substitute for heroin. But it activates receptors so weakly that it
has a better safety profile and many users can be slowly weaned from
it, leaving them drug-free.
"Buprenorphine is the most important advance certainly in heroin and
opiate treatment if not all addiction treatments in the last 30
years," said Dr. Alan I. Leshner, a former director of the National
Institutes of Drug Abuse.
In the brain, buprenorphine pries heroin from opiate receptors, binds
tightly for two or three days, then produces just enough stimulation
to relieve withdrawal symptoms. It is not perfect by any means. One
drawback is that for some longtime heroin users, its effects are too
weak, and methadone ends up as their only alternative. But for those
who can take it, buprenorphine's effects last longer than methadone's,
experts say, which drives the likelihood of relapse down sharply.
"If you get stressed out and decide you want to get high, you can go
see your dealer but you're wasting your money because there's that
three-day safety cushion where buprenorphine is blocking the
receptors," Dr. McDowell said.
Last year, only 5 out of 43 patients at Dr. McDowell's center had
relapsed after their first six months on buprenorphine, an 88 percent
success rate; on methadone, treatment programs for most forms of drug
addiction have less than a 50 percent success rate after six months,
he said. In France, where buprenorphine has been on the market less
than 10 years, fatal overdoses from heroin and other opiates have
fallen almost 80 percent. "In the field of addiction treatment, those
figures are just unbelievable," he said.
Doctors in the United States wrote 80,000 prescriptions for
buprenorphine in 2003, a number that is expected to soar in the coming
years. Lured by the prospect of privacy, many heroin and opiate
abusers are seeking help for the first time. Others are switching from
Dr. Chadd A. Herrmann, a psychiatrist in Manhattan, said he has
received about 20 telephone calls in the last three weeks from people
looking for buprenorphine. He had to turn them away, he said, because
he was still awaiting authorization to prescribe it. In New York,
doctors who want to prescribe buprenorphine are required to take an
eight-hour training course and then receive approval from the state.
Dr. Herrmann, whose practice is on Fifth Avenue, said many of the
people who called did so "because of my address." He added, "They make
it really clear that they don't want to be in a program or clinic in
some other part of the city."
Perhaps buprenorphine's biggest draw, said Roberta P. Sales, a nurse
coordinator at the Columbia program, is that it frees addicts from the
methadone clinic. With a prescription, they can get a month's supply
of the medication at the pharmacy. The cost is about $5 to $10 a day.
"How can you possibly work or go to school when the primary focus of
your day is going to a methadone program?" she said. "With
buprenorphine, I've had patients literally break down and cry because
they can travel to another state and see their family for the first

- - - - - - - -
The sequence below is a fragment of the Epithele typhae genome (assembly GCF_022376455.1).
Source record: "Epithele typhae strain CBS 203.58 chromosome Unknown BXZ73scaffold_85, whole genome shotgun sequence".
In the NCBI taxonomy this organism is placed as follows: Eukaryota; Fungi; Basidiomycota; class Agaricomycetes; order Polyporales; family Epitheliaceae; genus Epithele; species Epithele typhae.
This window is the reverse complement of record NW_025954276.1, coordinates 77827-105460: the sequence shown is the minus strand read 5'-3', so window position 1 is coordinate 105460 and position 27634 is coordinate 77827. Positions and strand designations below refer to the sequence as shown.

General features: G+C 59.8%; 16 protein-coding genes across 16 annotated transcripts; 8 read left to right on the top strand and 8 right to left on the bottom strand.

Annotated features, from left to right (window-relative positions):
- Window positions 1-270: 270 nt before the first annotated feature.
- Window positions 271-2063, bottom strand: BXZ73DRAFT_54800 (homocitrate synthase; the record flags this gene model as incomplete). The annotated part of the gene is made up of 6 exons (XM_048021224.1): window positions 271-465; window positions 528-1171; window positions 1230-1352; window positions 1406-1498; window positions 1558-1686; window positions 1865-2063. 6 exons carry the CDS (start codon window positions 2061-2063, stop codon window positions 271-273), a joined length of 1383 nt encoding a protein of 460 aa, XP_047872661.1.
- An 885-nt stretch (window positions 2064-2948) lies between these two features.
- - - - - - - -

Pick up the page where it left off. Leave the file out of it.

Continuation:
time in years."
For all its promise, buprenorphine, whose use is confined to opiates,
will help only a fraction of the Americans who abuse drugs.
Researchers say their focus now is on finding new treatments for a
wide variety of drugs. They hope to find medications that are not
simply chemical substitutes but eliminate dependence altogether. In
some laboratories, researchers are working on developing medications
that do away with the cravings that make abstinence from any drug a
"It's never as simple as just washing the drug out of your body," said
Dr. Anna Rose Childress, a research associate professor of psychology
at the University of Pennsylvania medical school.
The shift toward treating cravings came largely from imaging studies.
Researchers found that when a recovering addict was shown slight cues
or reminders of an old drug habit - an antidrug advertisement, for
example, a cigarette or a syringe - it set off intense activity in the
brain's reward circuitry, and produced an urge to relapse.
"Often, this is what pulls people back in," Dr. Dackis
Campral, the anticraving medication, made by Merck and approved for
alcoholism by the F.D.A. last week, appears to dampen that response by
elevating levels of GABA, the brain's major inhibitory
neurotransmitter. Dr. Childress believes that GABA helps rein in the
reward circuitry that drives people to seek drugs and other
pleasurable experiences. Campral has been used in Europe for several
At least two other drugs that increase GABA, topiramate and baclofen,
seem to curb cravings for cocaine, heroin, cigarettes and alcohol. Dr.
Childress, who is involved in clinical trials of baclofen for cocaine,
said the medications may even help conquer compulsive behaviors like
pathological gambling and sexual compulsion. Scientists have also
found that the prescription medication modafinil, used for sleep
disorders, can blunt the euphoria of cocaine.
Still other scientists are trying to solve two problems common among
substance abusers: They often forget to take their medications, and
even those who stay in recovery end up "slipping" periodically.
Vaccines, some researchers believe, may provide answers to these
At Yale and Columbia, for example, researchers are testing a vaccine
that uses molecules of cocaine bound to harmless pathogens. When the
vaccine is injected into the body, the immune system responds by
producing antibodies to the cocaine and to the pathogen it is paired
with. After a handful of immunizations over the course of three
months, the user has enough antibodies to prevent at least three times
the typical dose of cocaine from reaching the brain.
"The people that make significant amounts of antibodies say that
cocaine isn't what it used to be, and the people who make the highest
levels of antibodies stop using it altogether," said Dr. Thomas
Kosten, a professor of psychiatry and medicine at the Yale medical
In Australia, scientists are experimenting with a similar vaccine that
It may be years, experts concede, before the promise of vaccines,
anticraving drugs and other new treatments can be fully realized. And
if the prospect of a world without drug addiction seems too good to be
true, it just might be. None of the drugs is a magic bullet.
Psychotherapy will still be needed to help addicts repair frayed
relationships and overcome psychological dependence. Moreover, an
addict who is determined to get high, experts say, can counteract even
the most effective medication - by not taking it.
"In the drug abuse field you have to be humble," said Dr. Margaret
Haney, a researcher at the New York State Psychiatric Institute who is
involved in clinical trials of the cocaine vaccine. "There is nothing
that is going to work for everyone, but we're just hoping to increase
the odds that someone will be able to stay clean and have just enough
time to get their lives back in order."
Source: New York Times (NY)